Steinvall I, Elmasry M, Fredrikson M, Sjoberg F. Standardised mortality ratio based on the sum of age and percentage total body surface area burned is an adequate quality indicator in burn care: an exploratory review. Burns. 2016;42:28–40.
Finnerty CC, Herndon DN, Przkora R, Pereira CT, Oliveira HM, Queiroz DM, et al. Cytokine expression profile over time in severely burned pediatric patients. Shock. 2006;26:13–9.
van Vught LA, Endeman H, Meijvis SC, Zwinderman AH, Scicluna BP, Biesma DH, et al. The effect of age on the systemic inflammatory response in patients with community-acquired pneumonia. Clin Microbiol Infect. 2014;20:1183–8.
Gabay C, Kushner I. Acute-phase proteins and other systemic responses to inflammation. N Engl J Med. 1999;340:448–54.
Vanderschueren S, De Weerdt A, Malbrain M, Vankersschaever D, Frans E, Wilmer A, et al. Thrombocytopenia and prognosis in intensive care. Crit Care Med. 2000;28:1871–6.
Levi M, Lowenberg EC. Thrombocytopenia in critically ill patients. Semin Thromb Hemost. 2008;34:417–24.
Marck RE, Montagne HL, Tuinebreijer WE, Breederveld RS. Time course of thrombocytes in burn patients and its predictive value for outcome. Burns. 2013;39:714–22.
Luzzani A, Polati E, Dorizzi R, Rungatscher A, Pavan R, Merlini A. Comparison of procalcitonin and C-reactive protein as markers of sepsis. Crit Care Med. 2003;31:1737–41.
Bargues L, Chancerelle Y, Catineau J, Jault P, Carsin H. Evaluation of serum procalcitonin concentration in the ICU following severe burn. Burns. 2007;33:860–4.
Tsantes A, Tsangaris I, Kopterides P, Kapsimali V, Antonakos G, Zerva A, et al. The role of procalcitonin and IL-6 in discriminating between septic and non-septic causes of ALI/ARDS: a prospective observational study. Clin Chem Lab Med. 2013;51:1535–42.
Lavrentieva A, Papadopoulou S, Kioumis J, Kaimakamis E, Bitzani M. PCT as a diagnostic and prognostic tool in burn patients. Whether time course has a role in monitoring sepsis treatment. Burns. 2012;38:356–63.
Wang F, Hu G, Chen J, Gong Y, Yuan Z, Peng Y. Prognostic significance of serum procalcitonin in patients with burn sepsis. Zhonghua Shao Shang Za Zhi. 2014;30:223–6.
Kim HS, Yang HT, Hur J, Chun W, Ju YS, Shin SH, et al. Procalcitonin levels within 48 hours after burn injury as a prognostic factor. Ann Clin Lab Sci. 2012;42:57–64.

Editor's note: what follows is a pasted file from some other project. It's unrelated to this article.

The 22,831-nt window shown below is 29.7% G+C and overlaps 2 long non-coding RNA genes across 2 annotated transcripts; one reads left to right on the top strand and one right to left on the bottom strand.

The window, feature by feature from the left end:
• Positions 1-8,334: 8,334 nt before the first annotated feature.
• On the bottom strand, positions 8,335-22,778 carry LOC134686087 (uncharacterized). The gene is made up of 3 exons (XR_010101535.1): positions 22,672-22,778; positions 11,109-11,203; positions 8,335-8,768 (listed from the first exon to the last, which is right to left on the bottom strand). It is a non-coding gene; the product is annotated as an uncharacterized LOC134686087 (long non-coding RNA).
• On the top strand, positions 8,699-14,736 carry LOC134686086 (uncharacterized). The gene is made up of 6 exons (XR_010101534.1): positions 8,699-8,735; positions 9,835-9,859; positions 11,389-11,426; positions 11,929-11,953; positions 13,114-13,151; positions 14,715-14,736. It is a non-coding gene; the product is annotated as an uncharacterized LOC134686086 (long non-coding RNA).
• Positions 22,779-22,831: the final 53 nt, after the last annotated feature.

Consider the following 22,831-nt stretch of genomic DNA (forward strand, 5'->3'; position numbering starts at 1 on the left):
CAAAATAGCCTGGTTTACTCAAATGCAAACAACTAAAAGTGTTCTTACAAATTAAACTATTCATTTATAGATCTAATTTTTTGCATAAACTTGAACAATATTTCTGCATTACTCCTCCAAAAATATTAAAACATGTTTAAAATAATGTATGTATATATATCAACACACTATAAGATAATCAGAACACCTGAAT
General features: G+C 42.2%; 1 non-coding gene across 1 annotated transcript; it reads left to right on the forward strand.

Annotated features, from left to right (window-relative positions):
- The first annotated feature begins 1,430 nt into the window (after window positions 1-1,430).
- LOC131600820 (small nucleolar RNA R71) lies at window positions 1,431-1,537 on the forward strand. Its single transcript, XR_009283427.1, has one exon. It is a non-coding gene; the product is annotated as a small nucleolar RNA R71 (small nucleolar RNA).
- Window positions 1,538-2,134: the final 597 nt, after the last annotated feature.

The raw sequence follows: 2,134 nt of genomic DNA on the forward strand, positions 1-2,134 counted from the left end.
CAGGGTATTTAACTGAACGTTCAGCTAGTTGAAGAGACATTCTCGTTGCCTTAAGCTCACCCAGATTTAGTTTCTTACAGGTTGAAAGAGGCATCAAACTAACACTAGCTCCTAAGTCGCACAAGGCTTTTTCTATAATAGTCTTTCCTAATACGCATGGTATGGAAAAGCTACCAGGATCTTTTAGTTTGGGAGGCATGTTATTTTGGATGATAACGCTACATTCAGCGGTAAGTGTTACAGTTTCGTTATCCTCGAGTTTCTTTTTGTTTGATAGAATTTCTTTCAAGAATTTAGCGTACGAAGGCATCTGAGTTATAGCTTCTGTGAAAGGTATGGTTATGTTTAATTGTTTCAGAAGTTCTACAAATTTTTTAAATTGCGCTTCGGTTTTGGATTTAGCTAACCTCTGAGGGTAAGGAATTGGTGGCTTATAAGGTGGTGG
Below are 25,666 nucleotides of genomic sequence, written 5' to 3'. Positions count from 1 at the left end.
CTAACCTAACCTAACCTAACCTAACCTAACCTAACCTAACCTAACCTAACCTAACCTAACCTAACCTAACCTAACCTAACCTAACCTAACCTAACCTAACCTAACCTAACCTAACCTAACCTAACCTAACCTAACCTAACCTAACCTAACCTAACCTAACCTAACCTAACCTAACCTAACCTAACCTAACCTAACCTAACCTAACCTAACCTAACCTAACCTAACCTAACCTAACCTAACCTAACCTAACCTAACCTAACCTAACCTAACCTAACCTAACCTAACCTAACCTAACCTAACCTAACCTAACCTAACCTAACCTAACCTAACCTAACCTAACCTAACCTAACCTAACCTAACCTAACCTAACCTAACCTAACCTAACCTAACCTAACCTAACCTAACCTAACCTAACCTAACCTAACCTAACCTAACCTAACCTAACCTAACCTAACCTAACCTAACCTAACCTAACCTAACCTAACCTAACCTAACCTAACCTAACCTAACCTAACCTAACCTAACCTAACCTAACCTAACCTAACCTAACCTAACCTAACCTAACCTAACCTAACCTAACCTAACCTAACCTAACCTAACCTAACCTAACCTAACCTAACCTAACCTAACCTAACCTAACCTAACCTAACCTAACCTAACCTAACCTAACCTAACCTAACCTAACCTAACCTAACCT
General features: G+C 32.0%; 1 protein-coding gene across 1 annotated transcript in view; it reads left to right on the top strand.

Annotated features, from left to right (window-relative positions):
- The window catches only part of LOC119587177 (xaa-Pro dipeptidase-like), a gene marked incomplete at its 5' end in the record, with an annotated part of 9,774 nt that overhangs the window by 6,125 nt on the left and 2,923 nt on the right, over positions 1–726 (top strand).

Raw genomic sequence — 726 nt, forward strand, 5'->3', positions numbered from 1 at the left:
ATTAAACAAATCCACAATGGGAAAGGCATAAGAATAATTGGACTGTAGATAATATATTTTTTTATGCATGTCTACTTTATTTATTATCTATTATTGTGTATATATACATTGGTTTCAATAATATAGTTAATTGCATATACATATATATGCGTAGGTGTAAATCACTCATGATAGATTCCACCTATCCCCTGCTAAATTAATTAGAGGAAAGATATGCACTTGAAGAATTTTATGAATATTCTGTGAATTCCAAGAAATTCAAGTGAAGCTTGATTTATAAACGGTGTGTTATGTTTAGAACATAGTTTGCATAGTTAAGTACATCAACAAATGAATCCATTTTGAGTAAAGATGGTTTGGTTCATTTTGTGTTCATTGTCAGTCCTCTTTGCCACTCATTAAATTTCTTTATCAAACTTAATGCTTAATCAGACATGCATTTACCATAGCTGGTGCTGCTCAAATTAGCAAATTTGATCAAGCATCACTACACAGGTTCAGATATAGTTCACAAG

Long B, Koyfman A. Ready for prime time? Biomarkers in sepsis. Emerg Med Clin North Am. 2017;35:109–22.
This work was supported by guiding research subject of Changzhou Municipal Health Bureau (WZ201702) and Suzhou Key Medical Center (Szzxj201506).
Availability of data and materials
All data generated or analyzed during this study are included in this published article.
Ethics approval and consent to participate
This study was approved by the Ethics Committee of the Soochow University. All patients and their family members signed the informed consent form.
Consent for publication
The authors declare that they have no competing interest.
Rights and permissions
Open Access This article is distributed under the terms of the Creative Commons Attribution 4.0 International License (http://creativecommons.org/licenses/by/4.0/), which permits unrestricted use, distribution, and reproduction in any medium, provided you give appropriate credit to the original author(s) and the source, provide a link to the Creative Commons license, and indicate if changes were made. The Creative Commons Public Domain Dedication waiver (http://creativecommons.org/publicdomain/zero/1.0/) applies to the data made available in this article, unless otherwise stated.
About this article
Cite this article
Xu, Y., Jin, X., Shao, X. et al. Valuable prognostic indicators for severe burn sepsis with inhalation lesion: age, platelet count, and procalcitonin. Burn Trauma 6, 29 (2018). https://doi.org/10.1186/s41038-018-0132-1
- Platelet count